Sheri Kendall

Learning and Development Manager
FCR

 

 

Earlier this year I was traveling to Great Falls, Montana on business. My travel began at 5 am on Sunday and included a 3-hour layover in Seattle, WA. A few minutes before my plane was scheduled to board, I closed my laptop and prepared to board. Suddenly, I heard “We are now boarding Group A for Awesome,” followed by Group B for beautiful and Group C for Charming. As I watched the passengers line up at the gate, they were smiling, chatting, and laughing. I found myself wishing I was boarding at that gate. My anxiety about my next flight had suddenly disappeared and I was excited to begin my travels.

As I heard, “Group D for Great Falls, Montana” I wanted to stay just a bit longer to hear the rest of the alphabet. Would D stand for dapper and E for Elegant? I found myself wondering what inspired the airline employee to create this unique strategy for calling passengers to the gate. What was her airline doing differently?

The Internet is filled with legendary customer experience stories that begin with a customer service professional going the extra mile. Search for Disney and you will discover a cast of characters that connect with their guests emotionally and deliver value far greater than the amount of money paid for admission. A group of staff members at the Ritz Carlton provided Joshie the giraffe for an experience of a lifetime. A Zappos call center agent spent 10 hours and 43 minutes on the phone with a customer because it was the right thing to do.

What are these companies doing differently? Memorable customer experiences begin with a customer service vision. The research in Jeff Toister’s book The Service Culture Handbook, revealed that almost every customer focused company has one. Yet, customer obsessed companies have discovered a vision is not enough. They also ask, “How do the overall capabilities of our staff support the customer experience our company wants to provide?” How do we this?

Three Strategies to Train the Vision in New Hire Training

Create a positive learning environment. If people are anxious, uncomfortable, or fearful, they do not learn” (Perry, 2006, p. 26). Begin by greeting them at the door every day, smile, shake their hand and welcome them back. This simple technique will decrease anxiety, create a sense of comfort, and reduce fear. Create a beautiful, warm and inviting environment using bright colors on the walls, comfortable chairs, and create a sense of belonging with company swag.

Connect them to the awesomeness of your product or service. How does your product or service change the lives of your customers? Begin there. When employees understand the impact of the product or service they support and are aligned with the customer service vision, magic happens.

Imagine a group of support professionals being introduced to the product they are going to support, and they discover it is a water bottle. They will be handling shipping mishaps, credit card challenges, and other miscellaneous issues. It is easy to imagine how difficult it might be to offer inspired service day after day.

Now, imagine introducing the water bottle as a solution to the over production of plastic water bottles. But wait! There is more. What if a percentage of the profits were used to solve the water shortage in third world countries? Now, that is a mission most support professionals can get excited about. Find the magic in your product or service and share it on day one, hour one, of new hire training.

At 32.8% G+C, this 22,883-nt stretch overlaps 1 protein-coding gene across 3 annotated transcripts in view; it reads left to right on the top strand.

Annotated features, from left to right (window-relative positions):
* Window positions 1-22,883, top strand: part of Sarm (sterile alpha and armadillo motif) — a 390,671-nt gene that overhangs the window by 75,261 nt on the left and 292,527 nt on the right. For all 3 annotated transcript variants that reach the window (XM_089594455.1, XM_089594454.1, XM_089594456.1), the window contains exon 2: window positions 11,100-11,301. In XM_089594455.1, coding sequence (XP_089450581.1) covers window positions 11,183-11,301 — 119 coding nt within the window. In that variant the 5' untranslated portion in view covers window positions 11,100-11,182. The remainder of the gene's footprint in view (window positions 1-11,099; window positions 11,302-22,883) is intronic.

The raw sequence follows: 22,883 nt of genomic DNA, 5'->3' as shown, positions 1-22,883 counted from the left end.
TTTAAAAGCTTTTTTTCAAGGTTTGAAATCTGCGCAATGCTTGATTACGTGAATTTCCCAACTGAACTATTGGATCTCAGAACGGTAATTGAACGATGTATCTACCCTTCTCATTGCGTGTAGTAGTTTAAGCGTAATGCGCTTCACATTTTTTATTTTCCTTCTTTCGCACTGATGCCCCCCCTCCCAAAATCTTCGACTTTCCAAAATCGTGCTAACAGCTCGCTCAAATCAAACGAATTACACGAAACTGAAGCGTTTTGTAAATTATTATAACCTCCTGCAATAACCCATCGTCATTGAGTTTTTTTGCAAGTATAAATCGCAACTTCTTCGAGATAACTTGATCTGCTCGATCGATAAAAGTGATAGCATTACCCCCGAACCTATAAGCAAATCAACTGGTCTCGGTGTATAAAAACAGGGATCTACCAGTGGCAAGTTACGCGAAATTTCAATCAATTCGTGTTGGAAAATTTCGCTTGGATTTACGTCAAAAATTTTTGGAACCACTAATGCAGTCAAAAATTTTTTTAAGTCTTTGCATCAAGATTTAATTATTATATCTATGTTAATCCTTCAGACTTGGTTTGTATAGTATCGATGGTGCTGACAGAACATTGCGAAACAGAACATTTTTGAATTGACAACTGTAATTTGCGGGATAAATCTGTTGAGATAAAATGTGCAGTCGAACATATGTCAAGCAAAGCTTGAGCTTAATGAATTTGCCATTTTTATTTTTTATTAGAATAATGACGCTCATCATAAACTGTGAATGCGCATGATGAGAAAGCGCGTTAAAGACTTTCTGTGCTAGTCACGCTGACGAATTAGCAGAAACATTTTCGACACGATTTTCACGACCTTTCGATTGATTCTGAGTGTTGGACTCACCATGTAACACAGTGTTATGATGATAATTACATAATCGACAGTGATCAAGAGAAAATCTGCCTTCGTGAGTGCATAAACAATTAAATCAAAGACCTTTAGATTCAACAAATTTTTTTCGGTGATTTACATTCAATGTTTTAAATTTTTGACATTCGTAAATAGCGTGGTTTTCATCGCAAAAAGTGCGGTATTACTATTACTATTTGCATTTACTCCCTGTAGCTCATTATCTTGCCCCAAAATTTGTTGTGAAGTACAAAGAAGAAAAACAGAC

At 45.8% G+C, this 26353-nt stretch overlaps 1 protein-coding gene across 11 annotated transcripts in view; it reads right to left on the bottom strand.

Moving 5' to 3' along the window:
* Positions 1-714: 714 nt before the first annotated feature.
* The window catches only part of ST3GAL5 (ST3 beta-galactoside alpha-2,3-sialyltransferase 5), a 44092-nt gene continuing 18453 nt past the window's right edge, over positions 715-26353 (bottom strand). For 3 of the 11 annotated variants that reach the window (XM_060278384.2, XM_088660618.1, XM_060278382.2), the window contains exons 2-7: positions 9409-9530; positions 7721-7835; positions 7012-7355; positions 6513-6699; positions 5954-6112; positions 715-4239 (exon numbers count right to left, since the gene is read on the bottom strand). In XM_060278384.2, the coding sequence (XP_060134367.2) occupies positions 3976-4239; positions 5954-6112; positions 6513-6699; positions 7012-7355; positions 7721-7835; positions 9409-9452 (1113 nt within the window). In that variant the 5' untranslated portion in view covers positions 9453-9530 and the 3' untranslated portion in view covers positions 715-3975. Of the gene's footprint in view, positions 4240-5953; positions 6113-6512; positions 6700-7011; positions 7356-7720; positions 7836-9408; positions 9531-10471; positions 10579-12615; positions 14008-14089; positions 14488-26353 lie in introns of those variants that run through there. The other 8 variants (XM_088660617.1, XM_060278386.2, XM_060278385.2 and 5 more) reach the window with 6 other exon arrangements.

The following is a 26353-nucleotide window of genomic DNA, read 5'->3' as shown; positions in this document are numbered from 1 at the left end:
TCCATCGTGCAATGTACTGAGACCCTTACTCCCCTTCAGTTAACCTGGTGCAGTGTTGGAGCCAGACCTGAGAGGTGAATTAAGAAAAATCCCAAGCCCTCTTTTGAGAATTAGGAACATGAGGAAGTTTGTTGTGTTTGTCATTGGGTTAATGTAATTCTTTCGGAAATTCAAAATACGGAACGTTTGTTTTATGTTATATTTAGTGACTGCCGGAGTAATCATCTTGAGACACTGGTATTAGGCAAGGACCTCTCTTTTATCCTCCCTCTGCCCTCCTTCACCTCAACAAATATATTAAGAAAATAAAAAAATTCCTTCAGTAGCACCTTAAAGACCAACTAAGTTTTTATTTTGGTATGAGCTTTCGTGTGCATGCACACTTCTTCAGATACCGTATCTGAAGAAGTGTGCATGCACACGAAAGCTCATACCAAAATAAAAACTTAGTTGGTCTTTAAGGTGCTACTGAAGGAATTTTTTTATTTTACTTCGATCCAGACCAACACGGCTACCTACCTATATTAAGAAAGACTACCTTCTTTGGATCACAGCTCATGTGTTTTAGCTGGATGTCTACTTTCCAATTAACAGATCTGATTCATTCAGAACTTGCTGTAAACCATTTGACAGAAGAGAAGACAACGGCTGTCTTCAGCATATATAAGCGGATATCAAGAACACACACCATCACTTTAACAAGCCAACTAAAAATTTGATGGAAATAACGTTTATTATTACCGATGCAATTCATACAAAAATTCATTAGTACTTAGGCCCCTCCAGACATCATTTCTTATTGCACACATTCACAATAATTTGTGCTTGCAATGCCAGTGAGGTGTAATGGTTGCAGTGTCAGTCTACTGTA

Provide scenarios to the agents throughout training. Skip the role play and create robust scenarios. Introduce the customer service vision as soon as possible, and offer the opportunity to practice implementing the vision through scenario-based learning.

Throughout new hire training, revisit the customer service vision as often as possible. For example, when you introduce the CRM tool, discuss how their use of it impacts their ability to align with the customer service vision. Effective use of CRM offers the employee the opportunity to review notes from previous contacts, gain an understanding of how the customer is using the product or service, and leverage geographic information that can help them to create an emotional connection with the customer.

Conclusion
A memorable customer experience begins with a clear and well-articulated customer service vision. Customer obsessed companies understand a vision is not enough. A strong vision supported by robust new hire training, including a clear connection between skills and vision, will help ensure memorable experiences for your customers.

Sheri Kendall has been working with organizations for over 15 years, supporting them in designing and delivering learning programs that have true impact for learners and the organization. Sheri began her career at Goodwill Industries as an Employment Specialist, responsible for inspiring ex-felons to reconnect with their talents and discover a career. This experience inspired her to complete her undergrad degree in Business Administration at Northwest Christian University obtain a graduate degree in Training and Development from Roosevelt University.

She is equal parts facilitator, instructional designer, coach, and consultant. She has held positions in learning and development at non-profit organization, institutions of higher education, government agencies, healthcare, and contact centers.

In her current role as Learning and Development Manager for FCR she has developed and implemented a successful coaching model for frontline leaders, a certification program and process for trainers, and a customer service professional learning program for new employees. Her customer service and training insight and expertise recently earned her the title of International Customer Management Institute (ICMI ) 2017 and 2018 Thought Leader of the Year.

 

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